The concept of therapeutic milieu guided this research study. Gutheil (1985) lists three common elements of milieu therapy: staff and patients have an interactive impact on each other; defenses, regressions, and other mental operations are experienced by patients and staff, but usually in different ways both qualitatively and quantitatively; and the milieu process is dynamic, ongoing, and it requires vigilance and attention to preserve its therapeutic effect. Wilmer (1981) states that only therapeutic communities that generally focus on the here and now tend to be flexible and nonauthoritarian while still mamtaining authority, and offer some hope of providing valuable therapeutic contributions.

The therapeutic milieu is central to the treatment program of the geropsychiatric unit of Rush-Presbyterian-St. Luke's Medical Center. Individual treatment plans are fashioned within the context of the therapeutic milieu. Interdisciplinary meetings are held weekly for each patient. Regular groups held on the unit are a major part of the milieu and include community meeting, exercise group, women's group, psychotherapy, occupational therapy, art therapy, cooking group, religion and health group, reminiscence group, current events group, patient education, and sensory stimulus group. Staff use nonauthoritarian communication approaches and encourage patient participation in care planning and implementation. Patient government, a component of therapeutic milieu commonly used in long-term psychiatric settings, is not practiced due to our diverse population and shortterm treatment stay. Staff awareness of the therapeutic milieu plus staff cohesiveness, which serves as a role model for the patients, are important parts of preserving the therapeutic effect.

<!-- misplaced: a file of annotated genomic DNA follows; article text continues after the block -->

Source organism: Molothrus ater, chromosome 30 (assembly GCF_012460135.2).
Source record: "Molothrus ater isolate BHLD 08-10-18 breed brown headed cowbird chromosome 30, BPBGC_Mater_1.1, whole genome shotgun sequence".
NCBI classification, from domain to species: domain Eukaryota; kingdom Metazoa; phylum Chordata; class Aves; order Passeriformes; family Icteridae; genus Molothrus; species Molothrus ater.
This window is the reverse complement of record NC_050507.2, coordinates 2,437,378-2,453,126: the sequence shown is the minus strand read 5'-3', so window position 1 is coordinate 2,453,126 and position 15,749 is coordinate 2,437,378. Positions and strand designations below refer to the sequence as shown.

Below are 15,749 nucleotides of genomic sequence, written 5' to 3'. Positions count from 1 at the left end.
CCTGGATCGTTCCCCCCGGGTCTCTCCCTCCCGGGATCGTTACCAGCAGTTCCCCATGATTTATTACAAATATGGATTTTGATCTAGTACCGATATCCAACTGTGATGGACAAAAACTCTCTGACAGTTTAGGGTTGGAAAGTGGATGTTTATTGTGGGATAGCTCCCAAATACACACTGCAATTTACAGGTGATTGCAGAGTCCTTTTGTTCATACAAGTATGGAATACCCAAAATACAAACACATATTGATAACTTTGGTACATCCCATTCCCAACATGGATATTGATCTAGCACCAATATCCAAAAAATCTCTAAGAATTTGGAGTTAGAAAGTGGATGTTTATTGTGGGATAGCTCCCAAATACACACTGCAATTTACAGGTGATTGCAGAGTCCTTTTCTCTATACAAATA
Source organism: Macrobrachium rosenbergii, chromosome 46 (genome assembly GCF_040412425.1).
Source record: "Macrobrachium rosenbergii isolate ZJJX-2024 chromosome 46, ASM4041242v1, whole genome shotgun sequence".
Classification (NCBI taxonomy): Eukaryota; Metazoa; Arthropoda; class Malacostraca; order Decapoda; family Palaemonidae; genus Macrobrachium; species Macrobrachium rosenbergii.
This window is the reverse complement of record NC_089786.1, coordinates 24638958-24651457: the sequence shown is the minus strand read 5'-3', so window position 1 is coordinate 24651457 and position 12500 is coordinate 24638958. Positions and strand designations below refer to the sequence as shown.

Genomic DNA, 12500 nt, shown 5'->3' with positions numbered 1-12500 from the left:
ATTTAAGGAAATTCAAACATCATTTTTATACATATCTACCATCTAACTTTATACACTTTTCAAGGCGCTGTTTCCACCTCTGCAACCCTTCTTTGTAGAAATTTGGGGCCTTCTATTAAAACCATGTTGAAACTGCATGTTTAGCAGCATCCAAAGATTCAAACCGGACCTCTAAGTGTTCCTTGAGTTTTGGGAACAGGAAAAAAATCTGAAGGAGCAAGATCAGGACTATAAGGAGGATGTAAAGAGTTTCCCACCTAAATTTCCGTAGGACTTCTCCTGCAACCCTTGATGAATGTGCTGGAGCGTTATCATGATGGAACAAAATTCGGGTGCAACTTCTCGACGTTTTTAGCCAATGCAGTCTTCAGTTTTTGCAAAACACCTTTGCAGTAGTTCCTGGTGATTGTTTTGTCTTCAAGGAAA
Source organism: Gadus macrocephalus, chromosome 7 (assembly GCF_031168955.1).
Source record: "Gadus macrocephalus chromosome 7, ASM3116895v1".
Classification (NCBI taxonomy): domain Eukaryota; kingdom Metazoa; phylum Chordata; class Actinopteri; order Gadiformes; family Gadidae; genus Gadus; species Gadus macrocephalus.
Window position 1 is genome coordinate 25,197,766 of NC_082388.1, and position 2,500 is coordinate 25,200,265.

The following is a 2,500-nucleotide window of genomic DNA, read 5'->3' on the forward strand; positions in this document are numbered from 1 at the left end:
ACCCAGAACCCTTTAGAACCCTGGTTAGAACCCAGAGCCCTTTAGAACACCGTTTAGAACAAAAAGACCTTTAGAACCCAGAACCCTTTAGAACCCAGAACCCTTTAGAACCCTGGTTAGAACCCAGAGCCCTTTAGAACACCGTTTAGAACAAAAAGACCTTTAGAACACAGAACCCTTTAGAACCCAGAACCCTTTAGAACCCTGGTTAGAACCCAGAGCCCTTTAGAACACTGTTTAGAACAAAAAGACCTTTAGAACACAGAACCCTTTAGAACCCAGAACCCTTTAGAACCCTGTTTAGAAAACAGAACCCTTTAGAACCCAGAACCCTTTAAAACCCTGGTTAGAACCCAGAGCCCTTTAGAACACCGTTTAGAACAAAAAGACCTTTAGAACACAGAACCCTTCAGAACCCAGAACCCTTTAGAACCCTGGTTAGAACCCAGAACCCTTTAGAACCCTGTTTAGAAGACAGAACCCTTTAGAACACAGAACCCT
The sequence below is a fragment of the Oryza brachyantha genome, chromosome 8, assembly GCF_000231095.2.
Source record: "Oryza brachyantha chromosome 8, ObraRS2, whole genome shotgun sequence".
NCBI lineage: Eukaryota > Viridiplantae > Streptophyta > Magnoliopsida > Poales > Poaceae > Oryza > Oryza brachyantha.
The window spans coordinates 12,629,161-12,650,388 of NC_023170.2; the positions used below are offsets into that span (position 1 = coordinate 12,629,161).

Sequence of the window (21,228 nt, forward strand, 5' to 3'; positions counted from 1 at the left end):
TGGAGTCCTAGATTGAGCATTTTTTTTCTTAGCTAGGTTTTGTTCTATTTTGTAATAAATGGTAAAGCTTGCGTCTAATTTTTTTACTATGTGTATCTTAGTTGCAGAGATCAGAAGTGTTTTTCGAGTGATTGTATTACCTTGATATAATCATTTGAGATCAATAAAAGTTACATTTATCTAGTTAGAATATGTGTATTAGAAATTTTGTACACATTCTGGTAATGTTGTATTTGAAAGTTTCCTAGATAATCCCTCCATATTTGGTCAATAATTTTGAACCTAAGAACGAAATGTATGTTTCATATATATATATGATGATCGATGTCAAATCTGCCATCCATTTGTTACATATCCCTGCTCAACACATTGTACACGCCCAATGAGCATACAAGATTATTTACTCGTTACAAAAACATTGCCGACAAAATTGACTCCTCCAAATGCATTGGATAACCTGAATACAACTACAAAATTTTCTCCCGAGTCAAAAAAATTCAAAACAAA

RESEARCH QUESTION

The purpose of this pilot study was to measure the effect of the therapeutic milieu on the cognitive and functional status of the geropsychiatric patient. It was hypothesized that there would be a positive change in the geropsychiatric patient's cognitive and functional assessment scores between admission and discharge, and 2 weeks after discharge.